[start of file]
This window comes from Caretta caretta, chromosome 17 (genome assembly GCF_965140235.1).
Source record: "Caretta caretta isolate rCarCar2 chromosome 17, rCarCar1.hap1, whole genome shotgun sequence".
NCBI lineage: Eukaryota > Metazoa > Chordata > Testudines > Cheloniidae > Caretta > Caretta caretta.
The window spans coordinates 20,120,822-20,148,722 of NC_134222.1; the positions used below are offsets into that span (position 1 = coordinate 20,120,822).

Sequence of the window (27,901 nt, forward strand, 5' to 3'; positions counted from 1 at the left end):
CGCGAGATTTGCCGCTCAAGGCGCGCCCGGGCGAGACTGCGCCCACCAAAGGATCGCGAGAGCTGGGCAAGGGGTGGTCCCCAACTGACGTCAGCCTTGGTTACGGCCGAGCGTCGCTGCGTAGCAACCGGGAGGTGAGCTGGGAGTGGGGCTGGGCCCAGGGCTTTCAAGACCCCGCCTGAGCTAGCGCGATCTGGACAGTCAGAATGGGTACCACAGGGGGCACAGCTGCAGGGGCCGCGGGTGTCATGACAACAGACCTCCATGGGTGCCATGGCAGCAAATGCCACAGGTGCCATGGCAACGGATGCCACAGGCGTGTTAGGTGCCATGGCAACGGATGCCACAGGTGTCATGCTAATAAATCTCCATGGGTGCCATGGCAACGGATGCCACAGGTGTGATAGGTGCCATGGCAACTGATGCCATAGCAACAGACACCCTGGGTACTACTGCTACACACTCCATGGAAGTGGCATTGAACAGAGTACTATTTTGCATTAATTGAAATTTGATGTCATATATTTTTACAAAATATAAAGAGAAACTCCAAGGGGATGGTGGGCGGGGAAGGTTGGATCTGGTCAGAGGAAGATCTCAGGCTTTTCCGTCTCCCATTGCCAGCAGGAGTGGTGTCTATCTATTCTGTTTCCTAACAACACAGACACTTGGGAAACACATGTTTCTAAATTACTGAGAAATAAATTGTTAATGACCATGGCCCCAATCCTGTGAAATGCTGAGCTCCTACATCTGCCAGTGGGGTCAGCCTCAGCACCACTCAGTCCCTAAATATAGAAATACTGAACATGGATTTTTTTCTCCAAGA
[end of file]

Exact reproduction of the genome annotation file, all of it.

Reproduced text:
This window comes from Caretta caretta, chromosome 17 (genome assembly GCF_965140235.1).
Source record: "Caretta caretta isolate rCarCar2 chromosome 17, rCarCar1.hap1, whole genome shotgun sequence".
NCBI lineage: Eukaryota > Metazoa > Chordata > Testudines > Cheloniidae > Caretta > Caretta caretta.
The window spans coordinates 20,120,822-20,148,722 of NC_134222.1; the positions used below are offsets into that span (position 1 = coordinate 20,120,822).

Sequence of the window (27,901 nt, forward strand, 5' to 3'; positions counted from 1 at the left end):
CGCGAGATTTGCCGCTCAAGGCGCGCCCGGGCGAGACTGCGCCCACCAAAGGATCGCGAGAGCTGGGCAAGGGGTGGTCCCCAACTGACGTCAGCCTTGGTTACGGCCGAGCGTCGCTGCGTAGCAACCGGGAGGTGAGCTGGGAGTGGGGCTGGGCCCAGGGCTTTCAAGACCCCGCCTGAGCTAGCGCGATCTGGACAGTCAGAATGGGTACCACAGGGGGCACAGCTGCAGGGGCCGCGGGTGTCATGACAACAGACCTCCATGGGTGCCATGGCAGCAAATGCCACAGGTGCCATGGCAACGGATGCCACAGGCGTGTTAGGTGCCATGGCAACGGATGCCACAGGTGTCATGCTAATAAATCTCCATGGGTGCCATGGCAACGGATGCCACAGGTGTGATAGGTGCCATGGCAACTGATGCCATAGCAACAGACACCCTGGGTACTACTGCTACACACTCCATGGAAGTGGCATTGAACAGAGTACTATTTTGCATTAATTGAAATTTGATGTCATATATTTTTACAAAATATAAAGAGAAACTCCAAGGGGATGGTGGGCGGGGAAGGTTGGATCTGGTCAGAGGAAGATCTCAGGCTTTTCCGTCTCCCATTGCCAGCAGGAGTGGTGTCTATCTATTCTGTTTCCTAACAACACAGACACTTGGGAAACACATGTTTCTAAATTACTGAGAAATAAATTGTTAATGACCATGGCCCCAATCCTGTGAAATGCTGAGCTCCTACATCTGCCAGTGGGGTCAGCCTCAGCACCACTCAGTCCCTAAATATAGAAATACTGAACATGGATTTTTTTCTCCAAGA